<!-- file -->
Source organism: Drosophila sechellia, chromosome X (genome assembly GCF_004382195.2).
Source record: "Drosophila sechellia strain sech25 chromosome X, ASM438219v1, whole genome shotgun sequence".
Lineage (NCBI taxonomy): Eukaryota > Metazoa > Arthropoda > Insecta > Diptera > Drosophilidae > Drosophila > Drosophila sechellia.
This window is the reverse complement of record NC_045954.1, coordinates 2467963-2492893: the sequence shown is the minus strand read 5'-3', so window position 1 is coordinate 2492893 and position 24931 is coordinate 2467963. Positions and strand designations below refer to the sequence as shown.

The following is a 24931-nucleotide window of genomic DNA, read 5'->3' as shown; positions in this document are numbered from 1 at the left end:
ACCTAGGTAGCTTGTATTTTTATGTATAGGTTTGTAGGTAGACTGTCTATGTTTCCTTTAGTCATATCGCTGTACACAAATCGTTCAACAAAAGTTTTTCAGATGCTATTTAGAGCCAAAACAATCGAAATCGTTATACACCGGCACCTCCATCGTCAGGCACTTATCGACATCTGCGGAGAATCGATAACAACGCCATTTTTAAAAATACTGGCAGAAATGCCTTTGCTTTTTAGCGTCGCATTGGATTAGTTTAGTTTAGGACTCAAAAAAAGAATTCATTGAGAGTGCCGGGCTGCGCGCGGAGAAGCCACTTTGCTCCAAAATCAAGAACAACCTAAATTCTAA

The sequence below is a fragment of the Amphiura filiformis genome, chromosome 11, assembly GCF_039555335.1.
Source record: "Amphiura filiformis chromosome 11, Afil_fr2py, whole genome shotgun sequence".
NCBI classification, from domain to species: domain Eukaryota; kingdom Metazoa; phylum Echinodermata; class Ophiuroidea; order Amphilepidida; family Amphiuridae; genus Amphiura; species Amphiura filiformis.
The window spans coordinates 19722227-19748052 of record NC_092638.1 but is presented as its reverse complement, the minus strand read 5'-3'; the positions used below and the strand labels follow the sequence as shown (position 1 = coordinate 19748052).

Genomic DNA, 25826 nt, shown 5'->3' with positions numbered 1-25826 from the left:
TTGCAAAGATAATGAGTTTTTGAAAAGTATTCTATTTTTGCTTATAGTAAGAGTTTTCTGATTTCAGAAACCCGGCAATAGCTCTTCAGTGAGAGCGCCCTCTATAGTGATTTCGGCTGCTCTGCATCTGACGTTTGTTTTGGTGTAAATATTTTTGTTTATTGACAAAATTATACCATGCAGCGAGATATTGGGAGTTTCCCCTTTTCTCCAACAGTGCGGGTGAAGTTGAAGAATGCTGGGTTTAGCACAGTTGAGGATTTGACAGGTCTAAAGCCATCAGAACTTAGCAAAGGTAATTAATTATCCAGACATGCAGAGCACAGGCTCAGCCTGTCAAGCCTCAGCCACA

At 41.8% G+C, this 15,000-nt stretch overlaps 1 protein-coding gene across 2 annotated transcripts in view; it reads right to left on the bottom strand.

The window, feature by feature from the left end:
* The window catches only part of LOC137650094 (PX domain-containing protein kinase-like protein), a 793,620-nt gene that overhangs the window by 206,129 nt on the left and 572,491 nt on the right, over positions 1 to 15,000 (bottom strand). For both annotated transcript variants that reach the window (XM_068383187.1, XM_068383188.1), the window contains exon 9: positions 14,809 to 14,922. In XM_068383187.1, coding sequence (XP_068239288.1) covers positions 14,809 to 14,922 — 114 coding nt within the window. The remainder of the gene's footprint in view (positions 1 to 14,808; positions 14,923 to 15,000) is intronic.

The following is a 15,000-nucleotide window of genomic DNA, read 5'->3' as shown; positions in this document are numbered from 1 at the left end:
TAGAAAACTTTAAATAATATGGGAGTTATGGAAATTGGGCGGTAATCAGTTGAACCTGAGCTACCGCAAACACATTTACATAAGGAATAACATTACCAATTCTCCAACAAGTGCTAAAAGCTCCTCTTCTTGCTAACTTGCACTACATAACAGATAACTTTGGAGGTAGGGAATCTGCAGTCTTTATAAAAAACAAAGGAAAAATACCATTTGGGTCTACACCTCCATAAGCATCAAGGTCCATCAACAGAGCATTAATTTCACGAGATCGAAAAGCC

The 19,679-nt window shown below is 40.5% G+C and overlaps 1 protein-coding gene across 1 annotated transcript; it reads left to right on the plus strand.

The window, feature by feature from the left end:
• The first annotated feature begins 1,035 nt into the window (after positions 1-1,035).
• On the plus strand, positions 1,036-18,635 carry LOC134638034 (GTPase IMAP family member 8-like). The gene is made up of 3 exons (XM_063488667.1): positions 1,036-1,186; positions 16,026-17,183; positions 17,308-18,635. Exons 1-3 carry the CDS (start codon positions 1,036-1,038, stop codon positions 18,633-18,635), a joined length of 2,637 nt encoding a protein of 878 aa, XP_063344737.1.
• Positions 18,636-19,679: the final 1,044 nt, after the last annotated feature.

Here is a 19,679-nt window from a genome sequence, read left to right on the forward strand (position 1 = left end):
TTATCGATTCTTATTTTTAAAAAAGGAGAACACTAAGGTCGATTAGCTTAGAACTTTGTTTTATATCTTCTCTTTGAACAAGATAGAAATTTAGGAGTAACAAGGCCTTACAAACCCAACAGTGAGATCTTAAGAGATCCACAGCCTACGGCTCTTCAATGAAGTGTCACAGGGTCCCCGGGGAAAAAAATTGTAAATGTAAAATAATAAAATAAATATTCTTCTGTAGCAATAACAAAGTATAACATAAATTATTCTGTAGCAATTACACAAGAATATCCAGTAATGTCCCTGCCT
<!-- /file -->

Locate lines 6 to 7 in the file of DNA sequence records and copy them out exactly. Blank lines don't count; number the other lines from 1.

ACCTAGGTAGCTTGTATTTTTATGTATAGGTTTGTAGGTAGACTGTCTATGTTTCCTTTAGTCATATCGCTGTACACAAATCGTTCAACAAAAGTTTTTCAGATGCTATTTAGAGCCAAAACAATCGAAATCGTTATACACCGGCACCTCCATCGTCAGGCACTTATCGACATCTGCGGAGAATCGATAACAACGCCATTTTTAAAAATACTGGCAGAAATGCCTTTGCTTTTTAGCGTCGCATTGGATTAGTTTAGTTTAGGACTCAAAAAAAGAATTCATTGAGAGTGCCGGGCTGCGCGCGGAGAAGCCACTTTGCTCCAAAATCAAGAACAACCTAAATTCTAA

The sequence below is a fragment of the Amphiura filiformis genome, chromosome 11, assembly GCF_039555335.1.